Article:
[author: Ryan McGuire, Law Clerk]
Last month, we provided an overview of Florida Tort Reform HB 837 - a wide-ranging tort reform bill ratified on March 24, 2023. With the stated goal of stabilizing the state’s insurance market, the bill’s sweeping provisions will undoubtedly have an impact on the litigation landscape in Florida.
HB 837 codifies some common law principles but also changes the existing liability apportionment scheme in tort, limits bad faith claims against insurers, modifies premises liability, and limits attorney’s fee awards. Although it is impossible to predict exactly how HB 837 will impact the legal landscape in Florida, it is a worthwhile exercise to anticipate some of its effects and identify potential legal challenges to better prepare for future litigation.
Deeper Dive and Discussion
I. New Liability Apportionment Scheme
With the passage of HB 837, Florida transitions from a pure comparative negligence system to a modified comparative negligence system. Under the prior fault apportionment scheme, a plaintiff could recover in proportion to their percentage of responsibility as assessed by the fact-finder.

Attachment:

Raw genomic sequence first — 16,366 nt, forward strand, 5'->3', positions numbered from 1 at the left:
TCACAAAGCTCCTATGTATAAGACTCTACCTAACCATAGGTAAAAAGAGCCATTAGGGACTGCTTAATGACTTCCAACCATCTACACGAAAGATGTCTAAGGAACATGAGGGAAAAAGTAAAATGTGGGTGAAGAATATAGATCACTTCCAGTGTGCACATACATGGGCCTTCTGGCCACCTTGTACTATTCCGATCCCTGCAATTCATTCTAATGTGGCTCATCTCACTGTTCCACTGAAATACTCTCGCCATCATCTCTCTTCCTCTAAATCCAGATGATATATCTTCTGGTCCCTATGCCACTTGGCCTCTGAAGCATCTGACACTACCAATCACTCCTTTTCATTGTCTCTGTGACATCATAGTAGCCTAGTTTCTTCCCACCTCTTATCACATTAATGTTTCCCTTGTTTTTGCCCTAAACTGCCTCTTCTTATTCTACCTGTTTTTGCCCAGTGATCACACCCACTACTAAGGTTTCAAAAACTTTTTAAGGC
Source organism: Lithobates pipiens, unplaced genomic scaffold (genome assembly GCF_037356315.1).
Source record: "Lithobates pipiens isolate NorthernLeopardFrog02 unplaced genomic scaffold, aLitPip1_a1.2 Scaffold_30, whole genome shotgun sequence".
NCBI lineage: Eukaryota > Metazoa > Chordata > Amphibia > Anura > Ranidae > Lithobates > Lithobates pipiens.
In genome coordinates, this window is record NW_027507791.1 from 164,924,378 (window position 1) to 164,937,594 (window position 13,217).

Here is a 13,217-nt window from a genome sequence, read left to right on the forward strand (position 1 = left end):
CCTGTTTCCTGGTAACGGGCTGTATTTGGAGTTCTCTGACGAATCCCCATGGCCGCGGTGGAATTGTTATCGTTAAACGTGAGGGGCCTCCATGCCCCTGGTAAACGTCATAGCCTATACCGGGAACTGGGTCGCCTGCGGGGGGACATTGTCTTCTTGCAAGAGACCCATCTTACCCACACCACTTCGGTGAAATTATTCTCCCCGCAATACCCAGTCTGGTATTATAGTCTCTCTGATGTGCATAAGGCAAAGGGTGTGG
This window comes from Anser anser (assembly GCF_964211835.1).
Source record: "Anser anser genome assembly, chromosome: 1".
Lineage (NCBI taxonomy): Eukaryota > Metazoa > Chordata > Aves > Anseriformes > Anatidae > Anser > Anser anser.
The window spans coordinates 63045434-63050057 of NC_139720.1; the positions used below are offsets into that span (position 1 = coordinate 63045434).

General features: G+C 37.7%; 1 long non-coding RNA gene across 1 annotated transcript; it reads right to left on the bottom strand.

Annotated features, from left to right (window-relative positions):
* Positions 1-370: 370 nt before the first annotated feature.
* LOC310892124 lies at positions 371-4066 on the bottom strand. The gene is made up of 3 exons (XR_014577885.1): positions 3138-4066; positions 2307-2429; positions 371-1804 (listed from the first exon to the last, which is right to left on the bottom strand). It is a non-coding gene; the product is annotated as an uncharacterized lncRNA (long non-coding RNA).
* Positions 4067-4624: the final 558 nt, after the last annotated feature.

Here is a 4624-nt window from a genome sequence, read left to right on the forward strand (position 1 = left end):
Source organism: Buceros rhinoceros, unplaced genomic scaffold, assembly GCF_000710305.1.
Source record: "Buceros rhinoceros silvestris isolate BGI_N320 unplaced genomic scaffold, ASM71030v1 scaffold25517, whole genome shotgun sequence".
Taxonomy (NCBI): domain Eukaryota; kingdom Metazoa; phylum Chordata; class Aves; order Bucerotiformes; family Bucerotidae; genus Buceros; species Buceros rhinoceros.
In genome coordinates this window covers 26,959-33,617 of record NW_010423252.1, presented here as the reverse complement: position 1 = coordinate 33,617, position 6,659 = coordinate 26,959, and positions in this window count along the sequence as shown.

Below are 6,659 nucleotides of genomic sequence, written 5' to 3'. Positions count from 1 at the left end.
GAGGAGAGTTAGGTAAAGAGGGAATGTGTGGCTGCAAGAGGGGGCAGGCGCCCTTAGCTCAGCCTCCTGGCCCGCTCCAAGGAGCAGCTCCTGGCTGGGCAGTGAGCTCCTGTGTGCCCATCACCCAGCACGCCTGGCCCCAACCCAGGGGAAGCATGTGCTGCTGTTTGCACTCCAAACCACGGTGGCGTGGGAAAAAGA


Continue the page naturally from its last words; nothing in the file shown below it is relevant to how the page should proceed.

Previously, if a fact-finder were to attribute 90% fault to the plaintiff and 10% to the defendant, the plaintiff could still recover 10% of the damages. Now, under modified comparative negligence, a plaintiff is barred from recovery if the fact-finder attributes more than 50% fault to the plaintiff. Yet, the proportional reduction in damages remains, provided the plaintiff is 50% or less at fault. For example, if the fact-finder finds both plaintiff and defendant 50% at fault where plaintiff seeks $10,000 in damages, plaintiff still only recovers $5,000.